Though presumably rather older, it is first written down in John Heywood’s A Dialogue Conteynyng Prouerbes and Epigrammes of 1562: “Wolde ye bothe eate your cake, and haue your cake?”. John Keats quoted it as eat your cake and have it at the beginning of his poem On Fame in 1816; Franklin D Roosevelt borrowed it in that form for his State of the Union Address in 1940; a search of nineteenth-century literature shows it to be about twice as common as the other. But a quick Google search shows the have your cake and eat it form is now about ten times as frequent, and all my dictionaries of idioms and proverbs cite it that way.

    Did you mean to go back to John Heywood and Keats? Or are we talking about the common form of the proverb now?
     
  24. river Senior Member

    U.S. English
    Thank you, Thomas. So Keats agrees with me. *smile*
    I wasn't aware of these quotes; I was simply quoting Professor Brians (list of errors). The original order makes sense but it somehow got turned around over the years.
     
  25. nasridine Senior Member

    USA
    Chinese, China
    What does this sentence mean? I did a google search and some one explained: you cannot spend something and have it. I am still confused about this, could someone give me an example?

    Besides, I looked at some Chinese website, it has been translated into an old Chinese saying: You can't have A and B at the same time. You gotta pick one.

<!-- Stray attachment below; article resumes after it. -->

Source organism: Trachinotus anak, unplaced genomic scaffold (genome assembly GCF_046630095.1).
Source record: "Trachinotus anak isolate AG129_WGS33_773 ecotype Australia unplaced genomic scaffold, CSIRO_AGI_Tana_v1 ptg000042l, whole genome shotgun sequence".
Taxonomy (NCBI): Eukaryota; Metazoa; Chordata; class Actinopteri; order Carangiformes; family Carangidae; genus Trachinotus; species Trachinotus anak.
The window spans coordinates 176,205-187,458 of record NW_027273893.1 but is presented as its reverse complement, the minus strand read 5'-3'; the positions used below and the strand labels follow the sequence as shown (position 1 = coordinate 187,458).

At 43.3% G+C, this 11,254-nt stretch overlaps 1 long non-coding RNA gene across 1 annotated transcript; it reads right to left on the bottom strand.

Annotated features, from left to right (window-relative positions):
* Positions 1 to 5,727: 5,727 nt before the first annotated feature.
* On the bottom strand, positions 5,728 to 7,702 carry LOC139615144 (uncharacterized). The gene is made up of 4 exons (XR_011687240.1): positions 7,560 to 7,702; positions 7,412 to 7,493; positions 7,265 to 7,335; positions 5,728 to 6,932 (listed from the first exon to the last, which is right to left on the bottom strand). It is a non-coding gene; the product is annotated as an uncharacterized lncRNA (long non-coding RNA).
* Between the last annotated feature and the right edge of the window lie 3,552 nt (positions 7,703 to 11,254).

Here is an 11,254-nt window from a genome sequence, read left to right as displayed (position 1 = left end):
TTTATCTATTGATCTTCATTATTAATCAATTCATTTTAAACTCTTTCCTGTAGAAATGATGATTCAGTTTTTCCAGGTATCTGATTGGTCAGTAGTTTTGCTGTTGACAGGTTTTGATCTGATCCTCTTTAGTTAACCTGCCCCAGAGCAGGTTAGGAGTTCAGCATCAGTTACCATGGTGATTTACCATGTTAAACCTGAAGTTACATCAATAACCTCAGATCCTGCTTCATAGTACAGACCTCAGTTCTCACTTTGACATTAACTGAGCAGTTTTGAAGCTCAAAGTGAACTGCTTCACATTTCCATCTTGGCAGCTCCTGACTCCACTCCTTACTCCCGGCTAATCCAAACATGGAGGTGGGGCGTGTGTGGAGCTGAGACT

I don't think these two explanations are exactly the same, are they?
     
  26. nichec

    nichec Senior Member

    Chinese(Taiwan)/English(AE)
    After you eat the cake, you can't have it anymore.

    No, they are not exactly the same. In the English version, you are choosing between having or eating/spending the same thing.

    While in the Chinese one, you are choosing between two things.
     
  27. idialegre Senior Member

    Hamburg, Germany
    USA English
    The saying as I know it is, "You can't have your cake and it eat too." What it means is that if two options are mutually exclusive, you cannot choose them both. Another common phrase is, "You can't have it both ways."
     
  28. PhudE New Member

    Luton, England, English
    I think the correct saying is "You can't bake your cake and eat it"

    If you were going to change the word "bake" I think it should be changed to "make"

    I actually bake cakes so I understand the word bake.
     
  29. Trisia

    Trisia mod de viață

    București
    Romanian
    Welcome to the forum, PhudE! Nice to have you here.

    Well, actually, you can definitely bake your cake and eat it. Unless you're a terrible cook, of course :eek::D.